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Jide Discontinues Remix OS, Its Once-Promising Desktop Version Of Android

Jide Technology announced that Remix OS, the once-promising Android-based desktop operating system, will be discontinued for the consumer space.

Android For PC

Jide wasn’t the only company to try and bring Android to PCs, but it was arguably the one to make the best case for Android on a desktop computer or notebook. Its potential grew mainly from the platform’s PC-centric design approach, whereas others tried (and failed) to bring Android to the desktop by embracing a more tablet-optimized version of Android.

One major advantage of Remix OS over its main competitor, Chrome OS, was that Remix OS promised to work on a larger number of devices, especially after the merger with the Android x86 project. In comparison, Chrome OS officially only works on the devices with which it’s being sold. Unofficially, there have been some attempts to port Chromium OS to older hardware, but they’re not much more popular than Remix OS.

Although Remix OS promised to work on more devices and to allow users to install it themselves, full support was not guaranteed, because it was up to the development team and the Android x86 community at large to ensure specific devices were supported by Remix OS.

Chrome OS Steals The Thunder

Remix OS faced multiple challenges, the first being the fact that Android wasn’t originally designed to be a PC operating system. Although Jide may have made the OS look like a desktop platform, it still needed underlying support for desktop applications.

Another related issue was the fact that Jide was a small company that had to develop a popular platform on its own without Google’s support and promotion. Even Google struggled for years to convince developers to modify phone apps for tablets. Therefore, it was somewhat expected that it would be even more challenging for a Kickstarter-born startup to achieve critical mass with developer support.

Google also met the same resistance from developers when it first wanted to bring Android apps to Chrome OS in way that required developers to significantly modify their code. That strategy didn’t work well, which is why Google eventually adopted the approach of putting the whole Android framework inside a container that can fully run on top of Chrome OS. This is what allowed all Android apps to work on Chrome OS without any changes from developers.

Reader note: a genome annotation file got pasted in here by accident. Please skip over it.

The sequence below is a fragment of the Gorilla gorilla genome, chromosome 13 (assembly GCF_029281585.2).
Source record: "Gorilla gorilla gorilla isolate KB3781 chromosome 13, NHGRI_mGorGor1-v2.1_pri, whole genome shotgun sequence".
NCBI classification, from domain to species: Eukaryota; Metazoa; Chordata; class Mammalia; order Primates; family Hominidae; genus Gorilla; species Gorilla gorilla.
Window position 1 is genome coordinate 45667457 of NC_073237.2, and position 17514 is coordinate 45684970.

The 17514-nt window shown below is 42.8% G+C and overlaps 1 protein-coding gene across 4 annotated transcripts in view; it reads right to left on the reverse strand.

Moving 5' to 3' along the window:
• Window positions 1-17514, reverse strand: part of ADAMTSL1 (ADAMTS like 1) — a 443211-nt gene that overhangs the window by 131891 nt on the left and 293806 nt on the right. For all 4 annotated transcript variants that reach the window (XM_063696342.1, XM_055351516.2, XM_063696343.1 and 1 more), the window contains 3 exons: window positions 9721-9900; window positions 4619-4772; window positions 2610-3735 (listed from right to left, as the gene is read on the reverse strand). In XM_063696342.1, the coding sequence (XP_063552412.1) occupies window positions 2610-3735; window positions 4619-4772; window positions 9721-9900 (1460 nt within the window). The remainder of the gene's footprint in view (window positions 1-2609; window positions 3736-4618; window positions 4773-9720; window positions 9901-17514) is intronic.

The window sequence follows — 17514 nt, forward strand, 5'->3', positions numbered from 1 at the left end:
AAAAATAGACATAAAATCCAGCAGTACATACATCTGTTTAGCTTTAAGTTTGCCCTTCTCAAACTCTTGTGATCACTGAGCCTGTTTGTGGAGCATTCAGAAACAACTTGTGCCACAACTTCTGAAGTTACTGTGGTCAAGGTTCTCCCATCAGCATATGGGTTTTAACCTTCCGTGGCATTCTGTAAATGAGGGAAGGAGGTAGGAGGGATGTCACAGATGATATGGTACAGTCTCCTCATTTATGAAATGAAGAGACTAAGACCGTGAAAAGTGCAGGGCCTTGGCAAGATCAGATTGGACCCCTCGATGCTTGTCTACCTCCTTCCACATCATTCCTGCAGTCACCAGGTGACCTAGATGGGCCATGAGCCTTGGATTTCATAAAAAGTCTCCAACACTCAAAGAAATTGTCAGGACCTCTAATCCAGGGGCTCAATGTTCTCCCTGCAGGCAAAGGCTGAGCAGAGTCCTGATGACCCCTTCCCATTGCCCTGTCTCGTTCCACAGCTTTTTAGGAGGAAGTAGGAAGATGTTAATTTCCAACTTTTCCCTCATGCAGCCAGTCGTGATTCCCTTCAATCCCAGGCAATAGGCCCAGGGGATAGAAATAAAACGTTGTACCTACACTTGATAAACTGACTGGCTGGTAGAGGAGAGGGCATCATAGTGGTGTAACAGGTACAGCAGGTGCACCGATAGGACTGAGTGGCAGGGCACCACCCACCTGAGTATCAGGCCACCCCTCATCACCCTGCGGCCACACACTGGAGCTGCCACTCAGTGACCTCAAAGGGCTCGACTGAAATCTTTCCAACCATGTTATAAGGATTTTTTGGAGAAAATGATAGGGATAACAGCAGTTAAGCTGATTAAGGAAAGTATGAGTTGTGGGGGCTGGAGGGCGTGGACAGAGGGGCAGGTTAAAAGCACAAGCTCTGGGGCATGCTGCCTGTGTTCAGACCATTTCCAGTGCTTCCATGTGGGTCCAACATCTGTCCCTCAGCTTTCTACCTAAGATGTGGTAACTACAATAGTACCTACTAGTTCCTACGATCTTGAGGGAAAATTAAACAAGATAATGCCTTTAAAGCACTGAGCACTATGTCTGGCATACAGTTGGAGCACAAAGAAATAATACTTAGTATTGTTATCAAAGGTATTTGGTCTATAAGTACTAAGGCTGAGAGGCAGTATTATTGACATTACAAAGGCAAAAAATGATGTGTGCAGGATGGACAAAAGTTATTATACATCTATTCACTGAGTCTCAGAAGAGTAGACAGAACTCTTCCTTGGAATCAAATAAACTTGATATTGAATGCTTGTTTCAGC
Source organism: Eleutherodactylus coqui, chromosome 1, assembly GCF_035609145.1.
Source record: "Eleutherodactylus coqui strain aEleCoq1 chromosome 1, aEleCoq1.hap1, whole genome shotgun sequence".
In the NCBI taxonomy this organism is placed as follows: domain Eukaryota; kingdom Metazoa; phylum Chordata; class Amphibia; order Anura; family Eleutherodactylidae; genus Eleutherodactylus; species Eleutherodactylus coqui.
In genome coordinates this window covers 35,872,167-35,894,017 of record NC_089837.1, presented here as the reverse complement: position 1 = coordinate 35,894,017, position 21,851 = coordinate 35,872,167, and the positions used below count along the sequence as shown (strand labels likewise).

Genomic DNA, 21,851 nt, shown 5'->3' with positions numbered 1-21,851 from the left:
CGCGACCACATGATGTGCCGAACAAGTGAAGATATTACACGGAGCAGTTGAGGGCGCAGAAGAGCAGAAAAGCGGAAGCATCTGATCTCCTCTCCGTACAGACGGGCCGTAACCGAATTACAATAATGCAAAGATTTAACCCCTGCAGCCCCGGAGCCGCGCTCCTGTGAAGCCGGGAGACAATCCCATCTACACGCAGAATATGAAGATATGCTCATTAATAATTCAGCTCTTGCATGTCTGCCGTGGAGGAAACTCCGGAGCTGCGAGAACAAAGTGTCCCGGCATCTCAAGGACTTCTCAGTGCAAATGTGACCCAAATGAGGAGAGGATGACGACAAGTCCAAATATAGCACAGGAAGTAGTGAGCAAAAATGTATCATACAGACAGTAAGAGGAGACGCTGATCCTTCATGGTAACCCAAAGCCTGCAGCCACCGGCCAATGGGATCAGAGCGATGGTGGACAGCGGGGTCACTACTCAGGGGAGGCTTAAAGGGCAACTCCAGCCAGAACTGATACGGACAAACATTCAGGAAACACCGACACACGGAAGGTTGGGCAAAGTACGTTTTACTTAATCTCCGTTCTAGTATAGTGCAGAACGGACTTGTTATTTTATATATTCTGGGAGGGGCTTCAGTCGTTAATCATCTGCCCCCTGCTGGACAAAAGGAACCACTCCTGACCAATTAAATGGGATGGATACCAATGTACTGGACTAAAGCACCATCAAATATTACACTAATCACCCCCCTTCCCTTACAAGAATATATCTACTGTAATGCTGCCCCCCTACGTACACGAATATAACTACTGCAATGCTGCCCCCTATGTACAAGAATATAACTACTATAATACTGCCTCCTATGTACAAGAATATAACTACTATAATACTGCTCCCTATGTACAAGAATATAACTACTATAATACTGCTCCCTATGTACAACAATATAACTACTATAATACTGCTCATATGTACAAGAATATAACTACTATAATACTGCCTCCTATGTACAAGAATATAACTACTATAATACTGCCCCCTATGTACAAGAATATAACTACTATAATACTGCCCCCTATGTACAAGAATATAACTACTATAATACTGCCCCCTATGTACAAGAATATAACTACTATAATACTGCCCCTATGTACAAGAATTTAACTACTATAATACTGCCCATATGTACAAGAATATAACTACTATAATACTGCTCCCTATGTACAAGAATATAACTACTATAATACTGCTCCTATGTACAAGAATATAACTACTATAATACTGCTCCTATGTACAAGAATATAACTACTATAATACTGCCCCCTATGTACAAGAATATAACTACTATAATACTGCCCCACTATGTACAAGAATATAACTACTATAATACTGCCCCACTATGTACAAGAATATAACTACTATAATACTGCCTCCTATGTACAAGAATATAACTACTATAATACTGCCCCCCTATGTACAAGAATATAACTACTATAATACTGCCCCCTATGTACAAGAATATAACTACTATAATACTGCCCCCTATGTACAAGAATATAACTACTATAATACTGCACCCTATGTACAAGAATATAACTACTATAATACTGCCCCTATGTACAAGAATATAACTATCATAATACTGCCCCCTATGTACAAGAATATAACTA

Chrome OS with experimental Android app support

Chrome OS gaining complete support for Android apps was also what looked like the final nail in Remix OS’ coffin. Jide may have struggled to create partnerships with major companies, but Google has had partnerships with large PC makers, such as Acer and Samsung, from day one of Chrome OS’ launch. Chrome OS gaining support for Android apps made the platform even more popular with both customers and OEMs, and it also gave them both less of a reason to try out Remix OS.

Focusing On The Enterprise Market

Due to the major challenges it faced and shrinking funds, Jide seems to have decided to discontinue Remix OS for the consumer market, and instead focus on the more profitable enterprise market.

The company also said that it will refund all of the Remix IO and Remix IO+ set-top box Kickstarter backers over the next 10 days. Any purchases made via the company’s online store that have remained unfulfilled will also be refunded.

Jide Technology said the following in a recent post:

We’d like to take this moment to thank our incredible community, who’ve joined us on this journey in the last three years to help us build Remix OS. We very much believe that the future of computing is with Android and we're excited for the role Jide will play in this amazing ecosystem.

  • bloodroses
    I had tried Remix-OS on my netbook. Honestly, I was never really impressed. Unless you have a touch screen, it felt like a crippled android device. Even with the touch screen (tried on my 2 in 1 laptop), it felt like a crippled tablet. I was hoping that eventually it would grow into more.
    Reply
  • extremepenguin
    Tried it and went instead with Neverwares release of ChromeOS it just worked better.
    Reply
  • gangrel
    Pretty much the same story here. Nice to have a larger display, but tablet and phone apps didn't always work great without touch. And resolution was nothing special. Did have an IO+ through KS, too...worth the low risk. Well, I'll have some mad money in a couple weeks...
    Reply
  • Allen_7
    never trust Chi-na
    Reply
  • velocityg4
    That's too bad. There will probably be another group that takes over and twenty competing groups.

    I often wonder how all the desktop Linux distros survive. Considering how miniscule the user base is for many of them and that they are free.
    Reply